My mother used to call it…living to the other side of things. Here in this charming photograph, still at the beach are Martha Battle Mebane and John Marvin Mebane. They have made it to the other side of things! When I first went to U. of Ky. and joined a sorority, I didn’t understand the question that was asked during rush chapter meetings.”Who is her father?” The answer is a southern ‘thing’ that places a person in a family and a setting. (My mother may have dated your father during college, our families might have spent summers at the same beach.) I came to embrace the question rather than thinking it was the height of …what difference does it make.
Who was Martha Battle’s father? He was Thomas Hall Battle. Lawyer, Banker, Treasuer of Rocky Mount Mills, Mayor of Rocky Mount, and was head of the school board when he met his third wife, Mary Weddell who had come to interview for a job. (His first two wives died in child birth.) They had two daughters, Martha and Mary Thomas, who is still alive and cherished. Every summer the family headed to Mile Post 13-Nags Head.
Martha and her future husband, John Marvin, known as Marvin or Spike. met while Martha was at St Mary’s and Spike at Davidson. In 1942-43 Martha transferred to Converse College near Davidson. Martha was outstanding in every way and it makes us smile to know she was even a member of the May Court. The couple married in June of 1944. Spike left in July for France and joined Patton’s army. He was a Lieutenant promoted to Captain at the end of the war. In the 1950’s the family lived on Taylor Street. In 1961 they moved to 1404 West Haven Blvd. Sunday evenings in West Haven Martha and Spike, with close friends, always gathered. This was typical for the social times of that period. Spike owned a shoe store downtown on Main Street, a kind and generous man who was known to give away a pair of shoes when someone couldn’t pay.
Martha & Spike with their growing family continued the trek to the beach each summer where they took the ferry to reach Nags Head. Martha packed pimento cheese sandwiches and brought along Cokes for the journey. At sixty-five years of age, Spike retired and closed the shoe store. We don’t want to forget Lizzie….considered family, she looked out after the Mebane’s; cooking, caring for the house, the children. Lizzie’s place in the Mebane family is guaranteed with love and gratitude.
Martha’s mother, Mary Weddell, was a loving and generous woman. She was the official babysitter for Martha’s five children. Called ‘Gran’ she died in 1978 at age 87. She lived in the beautiful home at 132 N. Church with a large wrap around porch. Like her daughter Martha, she was active at Good Shepherd Episcopal Church. Mary moved to Lafayette Ave close to her grandchildren, who would ride their bikes to visit, to play cards, bake cookies, and read stories. She taught Mary Kemp how to ride her bike. We find ‘Gran” and her oldest daughter, Martha, in these old black and white photos.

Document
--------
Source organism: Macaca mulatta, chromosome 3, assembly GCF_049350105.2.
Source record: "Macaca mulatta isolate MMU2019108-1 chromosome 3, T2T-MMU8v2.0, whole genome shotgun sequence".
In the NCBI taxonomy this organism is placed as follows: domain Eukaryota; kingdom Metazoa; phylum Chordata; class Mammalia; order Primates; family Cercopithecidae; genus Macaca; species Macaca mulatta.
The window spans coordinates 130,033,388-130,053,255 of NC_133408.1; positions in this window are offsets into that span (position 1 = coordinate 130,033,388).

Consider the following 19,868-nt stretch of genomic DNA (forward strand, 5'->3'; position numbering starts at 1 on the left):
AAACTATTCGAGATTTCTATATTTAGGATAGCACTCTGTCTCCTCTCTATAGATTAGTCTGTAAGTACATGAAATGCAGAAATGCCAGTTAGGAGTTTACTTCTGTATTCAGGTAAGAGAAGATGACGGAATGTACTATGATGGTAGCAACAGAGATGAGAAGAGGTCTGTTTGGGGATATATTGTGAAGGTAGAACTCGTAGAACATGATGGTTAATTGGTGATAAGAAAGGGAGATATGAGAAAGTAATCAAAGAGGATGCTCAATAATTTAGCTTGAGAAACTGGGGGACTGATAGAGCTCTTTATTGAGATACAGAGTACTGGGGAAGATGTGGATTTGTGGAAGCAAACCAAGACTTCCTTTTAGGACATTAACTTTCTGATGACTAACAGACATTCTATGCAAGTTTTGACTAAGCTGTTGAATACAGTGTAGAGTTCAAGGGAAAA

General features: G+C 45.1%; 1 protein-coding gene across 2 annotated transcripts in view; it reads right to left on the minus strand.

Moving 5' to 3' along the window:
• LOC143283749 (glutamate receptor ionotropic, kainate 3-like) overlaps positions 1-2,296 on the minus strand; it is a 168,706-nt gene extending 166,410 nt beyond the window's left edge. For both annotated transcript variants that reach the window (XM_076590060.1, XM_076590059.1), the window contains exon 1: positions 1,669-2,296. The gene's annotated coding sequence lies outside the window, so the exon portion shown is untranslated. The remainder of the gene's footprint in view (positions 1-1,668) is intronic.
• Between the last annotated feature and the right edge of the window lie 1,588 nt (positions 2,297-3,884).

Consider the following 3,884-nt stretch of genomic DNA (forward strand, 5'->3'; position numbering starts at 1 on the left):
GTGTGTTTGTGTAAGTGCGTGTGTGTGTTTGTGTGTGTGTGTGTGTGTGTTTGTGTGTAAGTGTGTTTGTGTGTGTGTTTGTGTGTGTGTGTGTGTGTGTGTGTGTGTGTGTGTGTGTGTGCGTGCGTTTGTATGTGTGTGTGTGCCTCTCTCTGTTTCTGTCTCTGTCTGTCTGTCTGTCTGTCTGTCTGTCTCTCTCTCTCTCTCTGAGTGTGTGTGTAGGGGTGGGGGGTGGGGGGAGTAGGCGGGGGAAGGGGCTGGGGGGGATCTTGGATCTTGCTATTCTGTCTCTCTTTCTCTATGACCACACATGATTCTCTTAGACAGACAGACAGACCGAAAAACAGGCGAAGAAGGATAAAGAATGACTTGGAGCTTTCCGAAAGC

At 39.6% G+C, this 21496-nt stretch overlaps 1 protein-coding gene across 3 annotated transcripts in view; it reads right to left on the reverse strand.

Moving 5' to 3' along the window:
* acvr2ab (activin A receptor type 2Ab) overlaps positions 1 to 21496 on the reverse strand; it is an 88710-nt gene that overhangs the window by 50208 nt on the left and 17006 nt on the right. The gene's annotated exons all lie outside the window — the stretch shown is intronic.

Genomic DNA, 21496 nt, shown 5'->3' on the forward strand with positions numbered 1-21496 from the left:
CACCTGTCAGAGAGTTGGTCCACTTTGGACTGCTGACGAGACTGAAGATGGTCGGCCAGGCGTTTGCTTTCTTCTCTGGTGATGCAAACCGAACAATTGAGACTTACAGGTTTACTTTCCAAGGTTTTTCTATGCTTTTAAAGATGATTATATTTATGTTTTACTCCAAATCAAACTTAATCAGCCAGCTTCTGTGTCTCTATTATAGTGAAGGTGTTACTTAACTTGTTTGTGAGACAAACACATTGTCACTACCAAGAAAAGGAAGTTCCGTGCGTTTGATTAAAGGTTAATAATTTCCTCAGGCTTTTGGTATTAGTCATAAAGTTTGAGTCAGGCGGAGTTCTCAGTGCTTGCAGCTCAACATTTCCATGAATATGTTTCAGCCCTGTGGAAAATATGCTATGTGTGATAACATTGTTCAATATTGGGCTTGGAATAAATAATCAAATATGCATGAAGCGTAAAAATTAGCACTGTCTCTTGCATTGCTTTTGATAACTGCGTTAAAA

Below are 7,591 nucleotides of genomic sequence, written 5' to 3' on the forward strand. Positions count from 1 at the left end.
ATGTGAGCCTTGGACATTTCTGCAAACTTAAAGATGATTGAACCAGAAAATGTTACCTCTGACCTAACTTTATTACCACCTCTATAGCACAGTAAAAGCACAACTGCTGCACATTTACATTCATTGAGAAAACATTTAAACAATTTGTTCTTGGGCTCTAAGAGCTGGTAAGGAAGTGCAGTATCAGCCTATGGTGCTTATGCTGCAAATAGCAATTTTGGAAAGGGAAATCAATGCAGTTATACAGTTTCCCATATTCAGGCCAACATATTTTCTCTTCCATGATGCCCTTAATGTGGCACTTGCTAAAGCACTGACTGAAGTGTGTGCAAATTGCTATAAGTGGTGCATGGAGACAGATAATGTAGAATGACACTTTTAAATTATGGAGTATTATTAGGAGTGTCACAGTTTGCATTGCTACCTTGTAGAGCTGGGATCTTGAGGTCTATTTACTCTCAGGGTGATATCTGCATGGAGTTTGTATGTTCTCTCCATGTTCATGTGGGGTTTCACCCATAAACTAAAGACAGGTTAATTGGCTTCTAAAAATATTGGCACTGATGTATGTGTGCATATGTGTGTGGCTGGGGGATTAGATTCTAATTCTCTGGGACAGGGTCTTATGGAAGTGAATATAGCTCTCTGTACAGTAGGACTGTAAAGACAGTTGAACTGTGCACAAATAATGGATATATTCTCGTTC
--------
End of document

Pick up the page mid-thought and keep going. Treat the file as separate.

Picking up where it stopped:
This picture on the right was taken at Nags Head about 1953 at the Kemp Battle Cottage, called the “B Hive.” ‘Gran,’- Mary Weddell, sits on the left and is holding Mary Kemp. Martha and Spike Mebane are on the right side. Mary Tom is sitting in front of her mother and baby Mary Kemp. That’s young John with his boots on! Some members of the Billy Harrison family are also in this picture. Click on the photo and zoom in.
The second photo is taken on the front side porch at ‘Gran’s’ house on Church Street. Martha is holding Mary Kemp, Mary Tom is in the middle and ‘Gran’ is on the far right. That’s sister Marty and brother John at the front. Am I foolish to think you will strain to see these faces, to put the story together with them? I call it honoring the past, a past we must not forget because it is my family, your family, on whose shoulders we stand. Let’s join Martha Battle Mebane and her family over a glass of sweet tea and pimento cheese sandwiches on the porch. See you tomorrow for the final Day 3 at the beach.
4 thoughts on “Three Days at the Beach With Martha Battle Mebane – (1923-1996) – Day 2”
Perhaps we share blood. Via my mother’s lineage, Matthew Battle, progenitor from the 1500’s, is my ancestor and possibly also of your mother’s Battle lineage.
I will check to be sure your comment gets passed along in case the comment was missed. Thanks. I bet you’re right too.
I remember your parents, their kindness and dignity. Mebanes was the only shoe store in town when I was a kid, I thought. Your father’s approach to us in his store was always one with a smile and personal regard. At Good Shepherd your moma was elegant to me and kind. As a couple their oneness somehow always came through. My mother would say of you, “You come from good stock!”. God has blessed you.
Thanks for leaving this comment and for joining me on Main Street.